Monday, 28 October 2013

A little time out

We all went to a party on Saturday.  Not the Pre-Children kind of party, but the sort where you arrive at 3pm and are at home on the sofa with a cup of cocoa by 9 o'clock.  About halfway through the boys needed a little air.  You know how it is; they start climbing on the furniture and bouncing off the walls.  They try and they try, but they just can't help shoving each other a little and starting a bit of a wrestle.  So we wandered down the road to a little pebble beach to look at the sea.  Well, the Bristol Channel anyway.

I love the colours of the waterside in winter.  All those pale steel blues and greys and browns.  I always think I'll make a quilt with those colours one day.

We scrambled around a bit and picked up some sea glass.  It was pretty quiet down there.  Just us and a few birds and one or two other wanderers.

We worked off some of the madness before we returned to the party.  There's nothing like fresh air to improve moods.

The clocks went back, but it meant nothing in our house.  I was woken up at 5.30am when the eldest was stood apparition-like at the end of the bed saying, "I'm just looking for the binoculars mummy, I need to see the nebula".  Well of course you do.

I spent Sunday morning watching the him playing football.  The rain was horizontal for a while and really heavy.  The score was something like 17-1 to our team.  I don't like matches like that, I really feel for the losing team.  It must be very dispiriting to the boys that lose, to turn up every time and get beaten so thoroughly.  And for the coach who tries so hard to help them.  A lesson in being gracious in victory for the eldest.  There's no merit to be had in gloating over an easy win.

The weather didn't improve during the afternoon.  We drove to a nearby town and looked in a bookshop and a library, and restocked our reading piles for the half term.  The drive home looked something like this.

But whatever half term throws at us, we're ready.  And I'm just happy to have the little people at home for the week.  If it's a week of being inside with books and drawing and games and baking and a little wrestling that's fine.  I just like being here.

Friday, 25 October 2013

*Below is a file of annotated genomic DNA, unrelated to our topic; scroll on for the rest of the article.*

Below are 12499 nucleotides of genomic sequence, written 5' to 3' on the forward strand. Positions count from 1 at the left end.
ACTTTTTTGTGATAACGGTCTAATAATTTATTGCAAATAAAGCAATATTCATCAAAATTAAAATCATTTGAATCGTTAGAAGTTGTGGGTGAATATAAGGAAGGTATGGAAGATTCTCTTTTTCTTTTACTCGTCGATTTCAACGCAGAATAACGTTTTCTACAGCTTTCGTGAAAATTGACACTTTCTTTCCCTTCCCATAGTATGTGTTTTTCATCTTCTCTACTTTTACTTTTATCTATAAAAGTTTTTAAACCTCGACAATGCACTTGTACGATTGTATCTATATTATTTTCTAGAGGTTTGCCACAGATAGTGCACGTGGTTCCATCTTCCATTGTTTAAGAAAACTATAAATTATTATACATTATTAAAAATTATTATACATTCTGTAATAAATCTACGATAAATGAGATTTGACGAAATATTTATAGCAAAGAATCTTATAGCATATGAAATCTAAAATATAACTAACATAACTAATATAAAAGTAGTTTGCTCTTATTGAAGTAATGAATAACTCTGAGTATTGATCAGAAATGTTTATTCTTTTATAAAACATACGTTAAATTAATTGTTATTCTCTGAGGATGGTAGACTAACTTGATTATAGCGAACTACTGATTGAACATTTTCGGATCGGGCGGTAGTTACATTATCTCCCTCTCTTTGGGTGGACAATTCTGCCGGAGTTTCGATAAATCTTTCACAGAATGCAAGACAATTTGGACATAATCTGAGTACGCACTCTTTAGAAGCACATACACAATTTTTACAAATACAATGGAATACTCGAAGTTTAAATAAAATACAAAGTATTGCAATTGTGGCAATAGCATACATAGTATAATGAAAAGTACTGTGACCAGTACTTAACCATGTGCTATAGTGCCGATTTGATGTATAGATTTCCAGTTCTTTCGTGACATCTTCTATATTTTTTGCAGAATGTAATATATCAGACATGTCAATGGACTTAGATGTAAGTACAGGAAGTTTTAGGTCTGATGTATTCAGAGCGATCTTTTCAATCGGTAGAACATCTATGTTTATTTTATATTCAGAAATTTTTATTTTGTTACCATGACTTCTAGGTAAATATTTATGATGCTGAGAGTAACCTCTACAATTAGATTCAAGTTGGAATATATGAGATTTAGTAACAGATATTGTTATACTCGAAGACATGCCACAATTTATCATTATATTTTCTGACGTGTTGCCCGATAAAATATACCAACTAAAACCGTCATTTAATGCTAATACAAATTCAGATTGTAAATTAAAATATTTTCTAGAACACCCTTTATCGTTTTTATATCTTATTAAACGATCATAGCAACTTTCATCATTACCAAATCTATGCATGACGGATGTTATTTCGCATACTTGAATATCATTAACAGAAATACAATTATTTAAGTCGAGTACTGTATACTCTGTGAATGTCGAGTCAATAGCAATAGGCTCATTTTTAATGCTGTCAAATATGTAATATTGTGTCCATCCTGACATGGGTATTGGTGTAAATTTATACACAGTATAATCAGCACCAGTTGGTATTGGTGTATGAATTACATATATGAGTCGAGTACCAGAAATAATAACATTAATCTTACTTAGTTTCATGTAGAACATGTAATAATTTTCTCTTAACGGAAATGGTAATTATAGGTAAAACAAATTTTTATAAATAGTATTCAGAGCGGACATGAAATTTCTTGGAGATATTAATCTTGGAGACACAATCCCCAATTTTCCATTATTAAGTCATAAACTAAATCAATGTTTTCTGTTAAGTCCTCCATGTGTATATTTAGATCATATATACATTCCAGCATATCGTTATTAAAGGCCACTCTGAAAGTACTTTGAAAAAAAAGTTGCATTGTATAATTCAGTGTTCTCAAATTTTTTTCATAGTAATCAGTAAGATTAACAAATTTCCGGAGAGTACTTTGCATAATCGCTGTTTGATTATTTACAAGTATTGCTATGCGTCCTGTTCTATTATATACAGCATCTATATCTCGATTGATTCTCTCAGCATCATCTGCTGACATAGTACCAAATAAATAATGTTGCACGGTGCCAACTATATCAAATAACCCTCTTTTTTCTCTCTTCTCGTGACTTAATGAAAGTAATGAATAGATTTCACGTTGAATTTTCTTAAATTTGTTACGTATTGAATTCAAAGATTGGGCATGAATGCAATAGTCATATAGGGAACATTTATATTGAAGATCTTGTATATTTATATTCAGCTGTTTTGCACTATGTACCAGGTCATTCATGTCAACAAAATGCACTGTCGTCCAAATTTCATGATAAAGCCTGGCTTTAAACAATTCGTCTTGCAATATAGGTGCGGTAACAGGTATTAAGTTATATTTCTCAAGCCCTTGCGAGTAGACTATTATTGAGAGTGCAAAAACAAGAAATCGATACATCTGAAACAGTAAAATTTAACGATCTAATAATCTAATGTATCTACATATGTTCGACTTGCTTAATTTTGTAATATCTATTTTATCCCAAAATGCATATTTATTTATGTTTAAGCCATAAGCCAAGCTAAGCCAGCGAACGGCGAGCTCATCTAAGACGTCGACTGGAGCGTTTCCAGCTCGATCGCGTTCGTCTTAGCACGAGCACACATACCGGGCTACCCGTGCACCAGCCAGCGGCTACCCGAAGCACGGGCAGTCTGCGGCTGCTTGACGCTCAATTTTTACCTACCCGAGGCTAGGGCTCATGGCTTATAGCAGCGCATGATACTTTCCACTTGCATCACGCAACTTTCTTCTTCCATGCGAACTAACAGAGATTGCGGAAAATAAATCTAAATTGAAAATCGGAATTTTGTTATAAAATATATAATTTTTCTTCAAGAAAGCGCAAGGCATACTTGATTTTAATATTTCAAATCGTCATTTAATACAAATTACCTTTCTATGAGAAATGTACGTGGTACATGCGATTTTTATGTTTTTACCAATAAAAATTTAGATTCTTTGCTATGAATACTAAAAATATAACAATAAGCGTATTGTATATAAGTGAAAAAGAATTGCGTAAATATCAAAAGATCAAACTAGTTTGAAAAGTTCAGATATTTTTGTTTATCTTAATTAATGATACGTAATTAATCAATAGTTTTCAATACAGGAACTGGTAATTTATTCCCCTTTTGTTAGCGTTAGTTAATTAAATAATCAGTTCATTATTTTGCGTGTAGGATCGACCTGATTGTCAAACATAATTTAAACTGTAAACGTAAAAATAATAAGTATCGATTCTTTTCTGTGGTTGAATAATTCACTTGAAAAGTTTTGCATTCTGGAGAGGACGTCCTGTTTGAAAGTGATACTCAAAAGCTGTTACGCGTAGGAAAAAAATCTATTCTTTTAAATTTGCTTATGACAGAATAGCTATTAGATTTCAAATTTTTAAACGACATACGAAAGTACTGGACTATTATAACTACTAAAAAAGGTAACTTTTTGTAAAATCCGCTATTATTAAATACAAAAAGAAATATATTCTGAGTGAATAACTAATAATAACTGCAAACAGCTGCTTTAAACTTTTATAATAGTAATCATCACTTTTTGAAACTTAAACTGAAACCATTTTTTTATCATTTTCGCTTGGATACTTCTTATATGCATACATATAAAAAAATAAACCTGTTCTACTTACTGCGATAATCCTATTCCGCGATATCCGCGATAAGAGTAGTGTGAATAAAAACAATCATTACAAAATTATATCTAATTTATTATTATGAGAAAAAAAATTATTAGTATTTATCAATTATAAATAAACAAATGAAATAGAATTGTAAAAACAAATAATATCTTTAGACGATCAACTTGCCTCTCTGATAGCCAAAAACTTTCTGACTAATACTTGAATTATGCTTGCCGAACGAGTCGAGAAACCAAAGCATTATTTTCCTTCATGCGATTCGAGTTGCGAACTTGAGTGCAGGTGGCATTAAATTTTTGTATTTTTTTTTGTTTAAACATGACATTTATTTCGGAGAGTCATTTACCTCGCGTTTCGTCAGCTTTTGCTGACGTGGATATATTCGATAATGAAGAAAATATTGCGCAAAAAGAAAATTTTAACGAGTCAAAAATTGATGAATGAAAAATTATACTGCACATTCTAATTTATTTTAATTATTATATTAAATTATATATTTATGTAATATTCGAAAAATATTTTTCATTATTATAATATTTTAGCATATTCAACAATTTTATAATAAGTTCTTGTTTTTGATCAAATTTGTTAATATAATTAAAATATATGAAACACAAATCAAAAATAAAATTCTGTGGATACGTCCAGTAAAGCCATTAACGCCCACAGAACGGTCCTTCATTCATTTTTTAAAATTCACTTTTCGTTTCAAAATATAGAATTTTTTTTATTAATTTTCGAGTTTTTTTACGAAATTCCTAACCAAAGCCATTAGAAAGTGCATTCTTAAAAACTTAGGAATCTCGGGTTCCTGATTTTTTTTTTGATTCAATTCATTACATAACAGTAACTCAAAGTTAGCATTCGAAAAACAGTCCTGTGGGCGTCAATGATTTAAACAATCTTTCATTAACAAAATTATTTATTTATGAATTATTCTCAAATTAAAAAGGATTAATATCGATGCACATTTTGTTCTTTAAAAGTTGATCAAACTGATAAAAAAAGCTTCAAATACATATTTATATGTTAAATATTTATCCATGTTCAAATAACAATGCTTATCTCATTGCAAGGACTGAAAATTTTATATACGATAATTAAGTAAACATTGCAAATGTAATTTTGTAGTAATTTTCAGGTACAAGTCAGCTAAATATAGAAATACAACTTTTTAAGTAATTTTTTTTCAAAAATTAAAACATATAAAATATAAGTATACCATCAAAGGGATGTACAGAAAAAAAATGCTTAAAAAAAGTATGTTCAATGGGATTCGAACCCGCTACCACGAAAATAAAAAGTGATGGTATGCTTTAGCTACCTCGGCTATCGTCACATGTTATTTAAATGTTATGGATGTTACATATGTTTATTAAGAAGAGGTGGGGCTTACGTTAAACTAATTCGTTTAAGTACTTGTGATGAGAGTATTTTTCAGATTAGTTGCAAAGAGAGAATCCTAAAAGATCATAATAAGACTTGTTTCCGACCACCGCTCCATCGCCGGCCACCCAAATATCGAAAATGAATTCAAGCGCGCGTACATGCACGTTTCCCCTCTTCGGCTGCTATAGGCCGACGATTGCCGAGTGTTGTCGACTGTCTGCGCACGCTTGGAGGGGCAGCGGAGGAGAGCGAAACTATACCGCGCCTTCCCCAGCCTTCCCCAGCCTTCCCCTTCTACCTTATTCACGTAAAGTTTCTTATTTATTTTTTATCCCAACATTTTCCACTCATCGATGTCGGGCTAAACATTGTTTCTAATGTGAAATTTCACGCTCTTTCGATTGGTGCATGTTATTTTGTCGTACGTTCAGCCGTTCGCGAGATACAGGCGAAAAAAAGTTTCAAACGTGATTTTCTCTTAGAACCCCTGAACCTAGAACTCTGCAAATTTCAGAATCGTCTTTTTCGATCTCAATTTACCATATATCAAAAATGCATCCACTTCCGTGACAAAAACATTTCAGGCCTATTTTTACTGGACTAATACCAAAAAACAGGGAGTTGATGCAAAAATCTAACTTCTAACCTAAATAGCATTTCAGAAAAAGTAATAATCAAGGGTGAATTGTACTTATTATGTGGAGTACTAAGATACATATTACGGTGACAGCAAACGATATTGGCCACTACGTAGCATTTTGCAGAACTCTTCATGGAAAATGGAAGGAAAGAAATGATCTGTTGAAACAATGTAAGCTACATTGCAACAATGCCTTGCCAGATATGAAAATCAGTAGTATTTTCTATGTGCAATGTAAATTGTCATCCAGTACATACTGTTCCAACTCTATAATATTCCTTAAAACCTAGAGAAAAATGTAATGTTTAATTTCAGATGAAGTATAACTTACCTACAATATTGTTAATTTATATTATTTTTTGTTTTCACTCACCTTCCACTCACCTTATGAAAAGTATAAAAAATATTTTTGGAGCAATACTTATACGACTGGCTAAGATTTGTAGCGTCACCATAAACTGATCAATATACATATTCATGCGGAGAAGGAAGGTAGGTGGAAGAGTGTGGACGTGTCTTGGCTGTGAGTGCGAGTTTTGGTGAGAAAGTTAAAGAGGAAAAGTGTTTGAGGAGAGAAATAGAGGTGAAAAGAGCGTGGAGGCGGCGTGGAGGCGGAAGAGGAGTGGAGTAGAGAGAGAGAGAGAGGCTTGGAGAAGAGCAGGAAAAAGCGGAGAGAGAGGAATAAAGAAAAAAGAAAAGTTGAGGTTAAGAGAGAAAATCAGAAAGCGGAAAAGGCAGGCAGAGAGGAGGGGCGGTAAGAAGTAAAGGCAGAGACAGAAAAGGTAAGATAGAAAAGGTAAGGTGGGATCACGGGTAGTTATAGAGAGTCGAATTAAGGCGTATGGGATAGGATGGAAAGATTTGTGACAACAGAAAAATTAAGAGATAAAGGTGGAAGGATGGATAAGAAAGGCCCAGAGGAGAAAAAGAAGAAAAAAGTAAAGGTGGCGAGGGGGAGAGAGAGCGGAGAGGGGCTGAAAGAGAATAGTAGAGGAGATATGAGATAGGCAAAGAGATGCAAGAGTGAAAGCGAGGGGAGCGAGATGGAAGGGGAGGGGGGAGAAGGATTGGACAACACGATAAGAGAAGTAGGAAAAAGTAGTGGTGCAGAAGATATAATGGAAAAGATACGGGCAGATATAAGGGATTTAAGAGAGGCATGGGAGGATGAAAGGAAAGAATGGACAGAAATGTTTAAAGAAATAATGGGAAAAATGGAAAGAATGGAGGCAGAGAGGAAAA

The third thing

It's been one of those days.  I had a long list of little things to do before the hysteria of half term.  But no sooner had I sat down to a late breakfast (I always have a late breakfast at about 10am) of oats, cashew nuts and soya milk, BAM, power failure.  By the time I eat my breakfast I have usually left it a bit too late, and my mood and ability to cope with anything is fairly low.  I do not like to be disturbed at the crucial refuel moment, especially as it is when I like to sit down and have a quiet read, something I don't do at any other time during the day.  So it was not a happy moment.  And it took the whole of the rest of the morning, several phone calls and one helpful electrician to establish that the dishwasher is the problem.  So long as the dishwasher is never switched on, all is well.  The dishwasher man cannot come until Tuesday.  The electricial thinks it might need replacing.  Sigh.

Now I'm not superstitious, but people do say that these things always come in threes.  I've had fridge problems, laptop problems and now dishwasher problems.  That's three!  I'm done.  Touch wood.

After order was restored, I had a quiet moment in the garden.  I pulled up the Sungolds, and salvaged these last few.  The biggest boy will eat these, they're his favourite.  I found a label with the date 22 February on it.  So I've been nurturing these plants for some eight months.  Totally worth it though.

I found this squash in a greengrocer's at the weekend.  No idea what type it is, but I'd love to grow some next year.  It's only little, I don't know if the seeds will be viable, but I'll give it a go.

I've been looking for a little autumn inspiration.  Some warm food and some warm wool are what's needed I think.

I especially love this blanket.  I fear the wool is a little out of my price range though.  My price range is more along the lines of "let's see what's stuffed in the back of the cupboard".   Unfortunately I happen to know that there aren't twenty-eight skeins of luxury baby alpaca back there.  Not to worry, I have something far less classy in mind.

I'm treating you to a rare photo of the hamster today.  The sun was out, warming his little house, and he popped out for a quick wander, to check that all his stuff was still in its place.  He's so very nocturnal, we hardly see him at all during the day, so we always get excited when he appears.  And don't worry, although he's in the sun I keep a very close eye on the temperature and close the blinds as soon as it creeps up.  During the summer months the sun doesn't penetrate this far into the room fortunately.